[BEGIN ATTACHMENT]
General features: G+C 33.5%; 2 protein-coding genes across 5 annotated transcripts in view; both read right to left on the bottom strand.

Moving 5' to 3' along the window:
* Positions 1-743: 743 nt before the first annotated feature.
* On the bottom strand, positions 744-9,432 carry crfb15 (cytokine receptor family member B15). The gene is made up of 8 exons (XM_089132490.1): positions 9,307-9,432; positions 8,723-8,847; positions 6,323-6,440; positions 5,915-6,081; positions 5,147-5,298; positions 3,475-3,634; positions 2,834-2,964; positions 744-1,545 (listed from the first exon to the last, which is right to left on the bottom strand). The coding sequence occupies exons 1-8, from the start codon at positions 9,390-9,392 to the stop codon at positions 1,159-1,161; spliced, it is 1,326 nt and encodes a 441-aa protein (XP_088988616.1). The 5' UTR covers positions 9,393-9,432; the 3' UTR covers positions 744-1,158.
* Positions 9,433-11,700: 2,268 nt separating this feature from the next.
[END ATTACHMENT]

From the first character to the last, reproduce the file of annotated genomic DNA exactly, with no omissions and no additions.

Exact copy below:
General features: G+C 33.5%; 2 protein-coding genes across 5 annotated transcripts in view; both read right to left on the bottom strand.

Moving 5' to 3' along the window:
* Positions 1-743: 743 nt before the first annotated feature.
* On the bottom strand, positions 744-9,432 carry crfb15 (cytokine receptor family member B15). The gene is made up of 8 exons (XM_089132490.1): positions 9,307-9,432; positions 8,723-8,847; positions 6,323-6,440; positions 5,915-6,081; positions 5,147-5,298; positions 3,475-3,634; positions 2,834-2,964; positions 744-1,545 (listed from the first exon to the last, which is right to left on the bottom strand). The coding sequence occupies exons 1-8, from the start codon at positions 9,390-9,392 to the stop codon at positions 1,159-1,161; spliced, it is 1,326 nt and encodes a 441-aa protein (XP_088988616.1). The 5' UTR covers positions 9,393-9,432; the 3' UTR covers positions 744-1,158.
* Positions 9,433-11,700: 2,268 nt separating this feature from the next.